Here is a picture of the label showing the paint code for the dark blue used on Frank. Hope this comes out so you can read it.
For those who would like to use this blue in base/clear, I have the following formula:
PPG -Deltron 2000 base/clear application:
Code # 12879 - Dunkelblau (midnight blue)-[prime]
Mixing formula (units to make one quart)
Base toner Color Part Cumulative
---------- ------ ------ -----------
DMD646 weak white 58.8 58.8
DMD1675 Blue 427.6 486.4
DMD1683 Black 180.4 666.8
DMD614 Blue 47.4 714.2
DBX1689 Clear conv. 282.8 1007.0
Okay- writing this up, I had the columns separated out for ease of reading, but preview and posting eliminated the spacing. The first parts measurement is the actual amount of toner, the second number is the cumulative number. You'll have to put your own space in there. The final amount is 1007.0 units, which is one quart. I'm glad to e-mail the actual formula to who ever needs it. Just PM me.
If using Detron base/clear, I recommend Deltron 4000 clear. High solids, easy sand/buff and great UV protection.
Was easy enough in Word to convert to a table (copied your posting to Word, tabbed between each bit of your chart, then "convert text to table at tabs & voila! Very readable.
What if we don't want to do a base/clear job, but just solid color? (I know, OLD school) That last item, of which there's quite a bit, is "clear conv."???
I used this blue on my 1911 torpedo. It is a very nice blue, but it is important to use a dark primer, preferably a black. Let me explain.
I used grey Fill and Sand as my primer base, and shot the blue over that. Indoors, it looks great, and appears to be all but black under fluorescent lights. But, when you look at the car outside in bright sunlight, it looks like a very light blue. Same paint, different lighting conditions.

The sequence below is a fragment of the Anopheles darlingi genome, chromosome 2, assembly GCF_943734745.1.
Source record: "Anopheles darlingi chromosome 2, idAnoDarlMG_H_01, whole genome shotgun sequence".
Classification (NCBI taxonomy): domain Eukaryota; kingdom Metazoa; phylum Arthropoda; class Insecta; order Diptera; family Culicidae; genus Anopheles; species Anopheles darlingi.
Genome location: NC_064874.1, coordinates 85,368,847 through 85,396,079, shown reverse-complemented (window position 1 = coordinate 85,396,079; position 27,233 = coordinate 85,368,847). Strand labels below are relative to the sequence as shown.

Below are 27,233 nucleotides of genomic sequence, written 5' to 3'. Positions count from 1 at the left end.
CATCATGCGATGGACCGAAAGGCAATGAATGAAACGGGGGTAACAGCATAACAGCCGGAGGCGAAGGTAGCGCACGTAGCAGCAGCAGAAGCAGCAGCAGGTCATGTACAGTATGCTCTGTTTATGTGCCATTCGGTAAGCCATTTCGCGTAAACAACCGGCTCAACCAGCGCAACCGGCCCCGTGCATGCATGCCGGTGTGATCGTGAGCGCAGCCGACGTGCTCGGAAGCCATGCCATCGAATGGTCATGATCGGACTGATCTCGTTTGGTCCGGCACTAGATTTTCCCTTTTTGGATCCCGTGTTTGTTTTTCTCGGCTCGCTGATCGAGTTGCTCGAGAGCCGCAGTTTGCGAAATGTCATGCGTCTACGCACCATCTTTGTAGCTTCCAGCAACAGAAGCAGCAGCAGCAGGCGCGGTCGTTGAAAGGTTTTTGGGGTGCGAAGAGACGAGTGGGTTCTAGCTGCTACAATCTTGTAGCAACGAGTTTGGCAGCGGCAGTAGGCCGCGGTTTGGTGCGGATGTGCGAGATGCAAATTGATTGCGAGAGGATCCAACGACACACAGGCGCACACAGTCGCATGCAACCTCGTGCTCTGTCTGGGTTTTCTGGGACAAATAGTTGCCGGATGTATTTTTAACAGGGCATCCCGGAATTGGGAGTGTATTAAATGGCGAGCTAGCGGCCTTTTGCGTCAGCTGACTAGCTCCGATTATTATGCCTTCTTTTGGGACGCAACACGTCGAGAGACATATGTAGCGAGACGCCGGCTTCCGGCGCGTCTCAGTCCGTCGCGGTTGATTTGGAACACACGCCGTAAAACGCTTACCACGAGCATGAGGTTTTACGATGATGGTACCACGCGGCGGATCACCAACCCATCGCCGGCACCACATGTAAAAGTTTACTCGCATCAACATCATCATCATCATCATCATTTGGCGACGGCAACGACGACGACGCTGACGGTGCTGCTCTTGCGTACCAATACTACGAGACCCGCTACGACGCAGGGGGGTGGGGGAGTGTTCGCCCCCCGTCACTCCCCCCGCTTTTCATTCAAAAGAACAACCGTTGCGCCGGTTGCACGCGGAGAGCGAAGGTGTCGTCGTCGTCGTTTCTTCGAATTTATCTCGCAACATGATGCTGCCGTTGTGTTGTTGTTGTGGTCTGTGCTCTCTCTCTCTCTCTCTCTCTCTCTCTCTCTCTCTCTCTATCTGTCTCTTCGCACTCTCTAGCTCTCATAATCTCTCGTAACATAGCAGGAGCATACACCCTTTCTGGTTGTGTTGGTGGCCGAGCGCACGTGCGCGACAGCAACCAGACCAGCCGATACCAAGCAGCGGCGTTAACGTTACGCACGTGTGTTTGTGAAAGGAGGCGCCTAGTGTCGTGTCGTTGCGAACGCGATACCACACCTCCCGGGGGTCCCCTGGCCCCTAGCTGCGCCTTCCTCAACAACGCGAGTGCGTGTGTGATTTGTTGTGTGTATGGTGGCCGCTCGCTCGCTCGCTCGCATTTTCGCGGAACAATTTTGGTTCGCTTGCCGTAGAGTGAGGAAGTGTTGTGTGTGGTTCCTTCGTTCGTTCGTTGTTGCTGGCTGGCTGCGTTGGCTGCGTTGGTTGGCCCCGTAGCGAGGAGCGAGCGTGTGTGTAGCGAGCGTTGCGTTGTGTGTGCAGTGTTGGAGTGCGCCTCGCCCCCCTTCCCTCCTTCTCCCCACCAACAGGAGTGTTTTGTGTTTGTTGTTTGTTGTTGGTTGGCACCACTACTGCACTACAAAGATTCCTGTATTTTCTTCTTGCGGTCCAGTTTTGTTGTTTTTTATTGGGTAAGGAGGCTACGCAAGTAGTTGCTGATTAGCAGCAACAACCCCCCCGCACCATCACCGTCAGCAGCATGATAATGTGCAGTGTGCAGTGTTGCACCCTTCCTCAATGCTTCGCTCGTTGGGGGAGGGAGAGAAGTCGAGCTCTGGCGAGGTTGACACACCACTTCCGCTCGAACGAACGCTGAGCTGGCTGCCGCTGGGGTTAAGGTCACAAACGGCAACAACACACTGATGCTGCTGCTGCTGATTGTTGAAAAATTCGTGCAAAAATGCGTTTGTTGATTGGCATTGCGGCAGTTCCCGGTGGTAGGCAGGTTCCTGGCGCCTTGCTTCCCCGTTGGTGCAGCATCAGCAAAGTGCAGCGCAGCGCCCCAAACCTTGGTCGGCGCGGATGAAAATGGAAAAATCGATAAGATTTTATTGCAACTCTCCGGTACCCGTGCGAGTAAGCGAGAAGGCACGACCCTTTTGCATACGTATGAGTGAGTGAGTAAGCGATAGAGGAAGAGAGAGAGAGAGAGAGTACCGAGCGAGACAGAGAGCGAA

The working hypothesis is that outdoors in bright sunlight, the sun's rays pass through the blue and are reflected off the grey primer, making the blue appear much lighter in color. It has been suggested that if a dark colored primer were used, or if a first coat of black was applied under coats of the blue, the reflection off the grey primer would not occur, and the color will appear as much darker blue in the daylight.
If I had it to do all over again, I would make sure that I used either a dark primer, or a first coat of black under the blue top coats.
Whatever you do, experiment a bit before committing yourself to the final finish.
Hmm, as I pointed out there is a LOT of "Clear Conv." so maybe there isn't a lot of dense opaque solids in the paint?
Dark Blue colors are known to have poor opacity,
They always require black as a ground coat as do maroon colors or red oxide color primer also works OK.
If you don't then you will get what Trent has described. Use either a black primer or use the same type of paint as the blue in black first.
Same will apply if you use a solid blue as mentioned by David Dewey.
If you apply more coats to bury the see through look you will probably apply too much and the paint finish may fail.
The idea today is the base color has pigments which cover better and in doing so have poor gloss so the gloss is applied over the color.
The original paint applied by Ford was completely different but also had a base blue followed by a clear.
Surprising that the paint seller did not mention this fact to the buyer at the time of purchase. Though as is usually the case these days such people have little or no background knowledge of what they sell.
I agree with Trent and Peter. When I had my 1911 painted 25 years ago we did not put a dark primer on. The paint is a real dark blue. When the sun shines at a certain angle, it has a purplish look to it. the paint is SIKKENS AUTOCRYL ENAMEL.
The paint has lasted very well.